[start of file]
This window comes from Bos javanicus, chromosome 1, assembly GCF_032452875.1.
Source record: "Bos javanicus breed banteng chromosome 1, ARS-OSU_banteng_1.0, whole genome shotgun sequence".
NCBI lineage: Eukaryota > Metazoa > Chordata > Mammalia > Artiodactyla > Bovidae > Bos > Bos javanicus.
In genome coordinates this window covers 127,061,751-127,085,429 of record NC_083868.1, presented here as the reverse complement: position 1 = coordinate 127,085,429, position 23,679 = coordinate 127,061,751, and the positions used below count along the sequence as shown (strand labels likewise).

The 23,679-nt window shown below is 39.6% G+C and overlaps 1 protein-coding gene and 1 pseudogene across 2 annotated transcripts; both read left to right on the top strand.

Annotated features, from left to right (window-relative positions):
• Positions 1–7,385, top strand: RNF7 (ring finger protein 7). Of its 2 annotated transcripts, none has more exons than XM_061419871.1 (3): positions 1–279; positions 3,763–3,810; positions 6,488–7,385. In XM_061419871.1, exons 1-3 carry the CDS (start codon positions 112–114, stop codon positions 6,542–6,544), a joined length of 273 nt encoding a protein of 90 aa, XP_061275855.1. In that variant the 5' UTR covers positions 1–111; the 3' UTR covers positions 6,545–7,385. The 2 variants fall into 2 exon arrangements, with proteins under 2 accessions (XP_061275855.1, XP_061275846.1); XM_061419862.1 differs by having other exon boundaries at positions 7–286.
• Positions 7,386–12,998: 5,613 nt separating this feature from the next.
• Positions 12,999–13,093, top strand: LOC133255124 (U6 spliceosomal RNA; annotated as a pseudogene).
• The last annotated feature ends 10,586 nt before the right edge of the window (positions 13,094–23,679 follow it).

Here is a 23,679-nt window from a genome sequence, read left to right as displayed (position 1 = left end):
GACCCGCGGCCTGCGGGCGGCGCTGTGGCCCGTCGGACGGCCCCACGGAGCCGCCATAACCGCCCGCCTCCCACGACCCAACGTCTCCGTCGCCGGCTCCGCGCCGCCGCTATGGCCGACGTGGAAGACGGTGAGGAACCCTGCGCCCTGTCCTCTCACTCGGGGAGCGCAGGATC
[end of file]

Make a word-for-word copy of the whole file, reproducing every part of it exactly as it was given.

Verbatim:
This window comes from Bos javanicus, chromosome 1, assembly GCF_032452875.1.
Source record: "Bos javanicus breed banteng chromosome 1, ARS-OSU_banteng_1.0, whole genome shotgun sequence".
NCBI lineage: Eukaryota > Metazoa > Chordata > Mammalia > Artiodactyla > Bovidae > Bos > Bos javanicus.
In genome coordinates this window covers 127,061,751-127,085,429 of record NC_083868.1, presented here as the reverse complement: position 1 = coordinate 127,085,429, position 23,679 = coordinate 127,061,751, and the positions used below count along the sequence as shown (strand labels likewise).

The 23,679-nt window shown below is 39.6% G+C and overlaps 1 protein-coding gene and 1 pseudogene across 2 annotated transcripts; both read left to right on the top strand.

Annotated features, from left to right (window-relative positions):
• Positions 1–7,385, top strand: RNF7 (ring finger protein 7). Of its 2 annotated transcripts, none has more exons than XM_061419871.1 (3): positions 1–279; positions 3,763–3,810; positions 6,488–7,385. In XM_061419871.1, exons 1-3 carry the CDS (start codon positions 112–114, stop codon positions 6,542–6,544), a joined length of 273 nt encoding a protein of 90 aa, XP_061275855.1. In that variant the 5' UTR covers positions 1–111; the 3' UTR covers positions 6,545–7,385. The 2 variants fall into 2 exon arrangements, with proteins under 2 accessions (XP_061275855.1, XP_061275846.1); XM_061419862.1 differs by having other exon boundaries at positions 7–286.
• Positions 7,386–12,998: 5,613 nt separating this feature from the next.
• Positions 12,999–13,093, top strand: LOC133255124 (U6 spliceosomal RNA; annotated as a pseudogene).
• The last annotated feature ends 10,586 nt before the right edge of the window (positions 13,094–23,679 follow it).

Here is a 23,679-nt window from a genome sequence, read left to right as displayed (position 1 = left end):
GACCCGCGGCCTGCGGGCGGCGCTGTGGCCCGTCGGACGGCCCCACGGAGCCGCCATAACCGCCCGCCTCCCACGACCCAACGTCTCCGTCGCCGGCTCCGCGCCGCCGCTATGGCCGACGTGGAAGACGGTGAGGAACCCTGCGCCCTGTCCTCTCACTCGGGGAGCGCAGGATC